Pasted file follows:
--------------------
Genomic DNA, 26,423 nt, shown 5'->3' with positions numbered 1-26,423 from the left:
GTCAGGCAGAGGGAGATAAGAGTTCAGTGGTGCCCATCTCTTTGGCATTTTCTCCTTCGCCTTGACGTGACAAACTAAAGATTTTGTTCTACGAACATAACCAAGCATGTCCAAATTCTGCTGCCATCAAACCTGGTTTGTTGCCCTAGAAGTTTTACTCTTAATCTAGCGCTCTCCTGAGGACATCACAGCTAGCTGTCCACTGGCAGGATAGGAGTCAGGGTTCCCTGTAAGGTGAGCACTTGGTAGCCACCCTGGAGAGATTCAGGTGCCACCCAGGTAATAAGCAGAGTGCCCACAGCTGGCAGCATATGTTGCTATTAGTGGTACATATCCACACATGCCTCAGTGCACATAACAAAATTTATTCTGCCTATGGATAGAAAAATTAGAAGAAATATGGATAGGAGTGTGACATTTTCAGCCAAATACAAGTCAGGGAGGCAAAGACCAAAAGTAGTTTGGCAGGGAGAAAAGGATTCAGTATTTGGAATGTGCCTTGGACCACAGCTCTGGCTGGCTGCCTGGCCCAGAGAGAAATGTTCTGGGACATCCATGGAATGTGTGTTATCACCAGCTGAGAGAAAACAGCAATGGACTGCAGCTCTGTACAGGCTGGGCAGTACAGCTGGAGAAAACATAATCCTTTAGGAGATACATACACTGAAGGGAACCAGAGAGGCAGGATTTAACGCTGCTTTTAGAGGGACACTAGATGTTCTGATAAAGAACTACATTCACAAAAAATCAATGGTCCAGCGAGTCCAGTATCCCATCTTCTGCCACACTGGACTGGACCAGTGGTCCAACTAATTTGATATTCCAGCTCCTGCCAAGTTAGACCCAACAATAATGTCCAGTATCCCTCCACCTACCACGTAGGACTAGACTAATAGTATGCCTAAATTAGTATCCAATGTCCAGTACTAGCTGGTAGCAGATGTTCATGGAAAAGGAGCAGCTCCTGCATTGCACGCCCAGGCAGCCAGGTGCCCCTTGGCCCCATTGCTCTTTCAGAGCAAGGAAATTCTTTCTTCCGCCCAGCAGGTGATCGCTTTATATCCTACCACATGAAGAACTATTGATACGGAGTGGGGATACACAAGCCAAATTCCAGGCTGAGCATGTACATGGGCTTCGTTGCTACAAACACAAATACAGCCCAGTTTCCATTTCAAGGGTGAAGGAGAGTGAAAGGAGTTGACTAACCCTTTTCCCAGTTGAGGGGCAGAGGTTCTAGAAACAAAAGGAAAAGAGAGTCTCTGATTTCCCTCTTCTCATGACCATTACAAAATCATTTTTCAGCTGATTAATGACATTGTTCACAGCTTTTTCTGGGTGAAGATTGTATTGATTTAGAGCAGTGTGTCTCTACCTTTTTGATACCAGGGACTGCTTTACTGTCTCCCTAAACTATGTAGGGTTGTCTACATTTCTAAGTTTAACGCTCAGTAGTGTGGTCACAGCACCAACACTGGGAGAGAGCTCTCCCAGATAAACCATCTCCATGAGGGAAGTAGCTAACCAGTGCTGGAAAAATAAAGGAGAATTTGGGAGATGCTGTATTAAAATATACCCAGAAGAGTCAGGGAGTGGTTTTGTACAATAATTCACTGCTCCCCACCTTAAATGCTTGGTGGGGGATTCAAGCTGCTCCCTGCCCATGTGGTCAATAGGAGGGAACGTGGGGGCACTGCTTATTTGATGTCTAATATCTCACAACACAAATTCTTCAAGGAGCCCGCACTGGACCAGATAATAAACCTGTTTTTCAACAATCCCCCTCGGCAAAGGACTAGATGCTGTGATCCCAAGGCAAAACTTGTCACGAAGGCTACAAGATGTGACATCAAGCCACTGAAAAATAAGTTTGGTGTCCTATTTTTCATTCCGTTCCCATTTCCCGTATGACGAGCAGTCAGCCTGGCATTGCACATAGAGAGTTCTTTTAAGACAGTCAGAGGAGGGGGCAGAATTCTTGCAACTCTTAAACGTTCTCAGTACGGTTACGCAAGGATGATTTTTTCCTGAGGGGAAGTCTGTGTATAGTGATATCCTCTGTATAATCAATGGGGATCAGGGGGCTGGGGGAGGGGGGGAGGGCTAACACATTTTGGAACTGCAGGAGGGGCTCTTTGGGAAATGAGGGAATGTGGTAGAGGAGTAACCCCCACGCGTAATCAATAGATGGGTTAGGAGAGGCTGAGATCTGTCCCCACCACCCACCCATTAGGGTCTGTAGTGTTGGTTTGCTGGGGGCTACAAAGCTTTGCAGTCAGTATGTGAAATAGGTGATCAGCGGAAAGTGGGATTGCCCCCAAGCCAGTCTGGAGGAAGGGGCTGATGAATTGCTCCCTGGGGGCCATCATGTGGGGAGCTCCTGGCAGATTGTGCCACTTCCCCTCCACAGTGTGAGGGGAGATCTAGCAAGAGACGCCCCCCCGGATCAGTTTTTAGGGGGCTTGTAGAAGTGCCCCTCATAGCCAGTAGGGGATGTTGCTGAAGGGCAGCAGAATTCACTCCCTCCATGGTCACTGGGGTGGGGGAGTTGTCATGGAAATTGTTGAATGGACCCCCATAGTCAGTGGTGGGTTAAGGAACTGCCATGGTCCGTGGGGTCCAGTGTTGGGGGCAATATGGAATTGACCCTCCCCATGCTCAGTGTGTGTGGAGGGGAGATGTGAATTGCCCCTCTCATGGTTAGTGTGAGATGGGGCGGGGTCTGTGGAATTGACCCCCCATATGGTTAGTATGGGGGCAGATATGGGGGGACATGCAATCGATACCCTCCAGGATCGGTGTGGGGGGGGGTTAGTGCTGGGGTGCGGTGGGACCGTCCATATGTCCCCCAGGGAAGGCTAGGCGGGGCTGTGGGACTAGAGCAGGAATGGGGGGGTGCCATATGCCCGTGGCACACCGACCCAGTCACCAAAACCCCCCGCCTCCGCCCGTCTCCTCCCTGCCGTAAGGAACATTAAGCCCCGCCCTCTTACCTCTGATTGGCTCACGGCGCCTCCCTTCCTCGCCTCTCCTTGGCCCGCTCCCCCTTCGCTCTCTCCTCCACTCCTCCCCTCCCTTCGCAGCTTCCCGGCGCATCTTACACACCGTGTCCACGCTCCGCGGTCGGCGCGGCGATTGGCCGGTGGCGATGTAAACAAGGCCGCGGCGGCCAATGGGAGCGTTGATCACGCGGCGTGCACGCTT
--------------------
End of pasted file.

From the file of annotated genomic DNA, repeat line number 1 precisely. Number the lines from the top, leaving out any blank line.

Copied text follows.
Genomic DNA, 26,423 nt, shown 5'->3' with positions numbered 1-26,423 from the left: